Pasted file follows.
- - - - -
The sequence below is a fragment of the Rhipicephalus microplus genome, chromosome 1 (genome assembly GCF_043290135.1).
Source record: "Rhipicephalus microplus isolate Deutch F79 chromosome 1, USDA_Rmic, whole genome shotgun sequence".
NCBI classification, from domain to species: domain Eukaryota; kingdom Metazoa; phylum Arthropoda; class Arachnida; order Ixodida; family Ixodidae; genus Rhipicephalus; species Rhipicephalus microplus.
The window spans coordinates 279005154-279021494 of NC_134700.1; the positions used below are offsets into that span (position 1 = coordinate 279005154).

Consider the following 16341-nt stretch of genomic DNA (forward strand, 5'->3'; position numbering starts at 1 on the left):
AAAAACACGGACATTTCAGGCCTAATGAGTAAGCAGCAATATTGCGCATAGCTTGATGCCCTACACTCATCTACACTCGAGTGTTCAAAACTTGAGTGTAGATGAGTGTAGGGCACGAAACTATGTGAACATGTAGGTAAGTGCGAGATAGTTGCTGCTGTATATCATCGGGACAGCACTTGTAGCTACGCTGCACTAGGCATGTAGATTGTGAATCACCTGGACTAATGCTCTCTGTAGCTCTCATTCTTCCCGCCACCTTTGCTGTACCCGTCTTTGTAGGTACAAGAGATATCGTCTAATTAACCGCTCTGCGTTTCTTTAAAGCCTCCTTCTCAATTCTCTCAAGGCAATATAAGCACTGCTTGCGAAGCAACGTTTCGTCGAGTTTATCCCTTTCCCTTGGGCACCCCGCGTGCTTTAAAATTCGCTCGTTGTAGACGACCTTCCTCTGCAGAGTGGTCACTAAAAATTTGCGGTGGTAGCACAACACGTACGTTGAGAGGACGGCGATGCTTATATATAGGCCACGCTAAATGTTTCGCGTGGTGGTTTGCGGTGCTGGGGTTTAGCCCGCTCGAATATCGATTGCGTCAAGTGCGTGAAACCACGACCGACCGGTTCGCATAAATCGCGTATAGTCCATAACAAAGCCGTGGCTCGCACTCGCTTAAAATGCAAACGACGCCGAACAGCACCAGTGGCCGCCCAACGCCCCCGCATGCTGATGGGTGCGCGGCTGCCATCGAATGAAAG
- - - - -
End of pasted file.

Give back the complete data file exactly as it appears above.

The sequence below is a fragment of the Rhipicephalus microplus genome, chromosome 1 (genome assembly GCF_043290135.1).
Source record: "Rhipicephalus microplus isolate Deutch F79 chromosome 1, USDA_Rmic, whole genome shotgun sequence".
NCBI classification, from domain to species: domain Eukaryota; kingdom Metazoa; phylum Arthropoda; class Arachnida; order Ixodida; family Ixodidae; genus Rhipicephalus; species Rhipicephalus microplus.
The window spans coordinates 279005154-279021494 of NC_134700.1; the positions used below are offsets into that span (position 1 = coordinate 279005154).

Consider the following 16341-nt stretch of genomic DNA (forward strand, 5'->3'; position numbering starts at 1 on the left):
AAAAACACGGACATTTCAGGCCTAATGAGTAAGCAGCAATATTGCGCATAGCTTGATGCCCTACACTCATCTACACTCGAGTGTTCAAAACTTGAGTGTAGATGAGTGTAGGGCACGAAACTATGTGAACATGTAGGTAAGTGCGAGATAGTTGCTGCTGTATATCATCGGGACAGCACTTGTAGCTACGCTGCACTAGGCATGTAGATTGTGAATCACCTGGACTAATGCTCTCTGTAGCTCTCATTCTTCCCGCCACCTTTGCTGTACCCGTCTTTGTAGGTACAAGAGATATCGTCTAATTAACCGCTCTGCGTTTCTTTAAAGCCTCCTTCTCAATTCTCTCAAGGCAATATAAGCACTGCTTGCGAAGCAACGTTTCGTCGAGTTTATCCCTTTCCCTTGGGCACCCCGCGTGCTTTAAAATTCGCTCGTTGTAGACGACCTTCCTCTGCAGAGTGGTCACTAAAAATTTGCGGTGGTAGCACAACACGTACGTTGAGAGGACGGCGATGCTTATATATAGGCCACGCTAAATGTTTCGCGTGGTGGTTTGCGGTGCTGGGGTTTAGCCCGCTCGAATATCGATTGCGTCAAGTGCGTGAAACCACGACCGACCGGTTCGCATAAATCGCGTATAGTCCATAACAAAGCCGTGGCTCGCACTCGCTTAAAATGCAAACGACGCCGAACAGCACCAGTGGCCGCCCAACGCCCCCGCATGCTGATGGGTGCGCGGCTGCCATCGAATGAAAG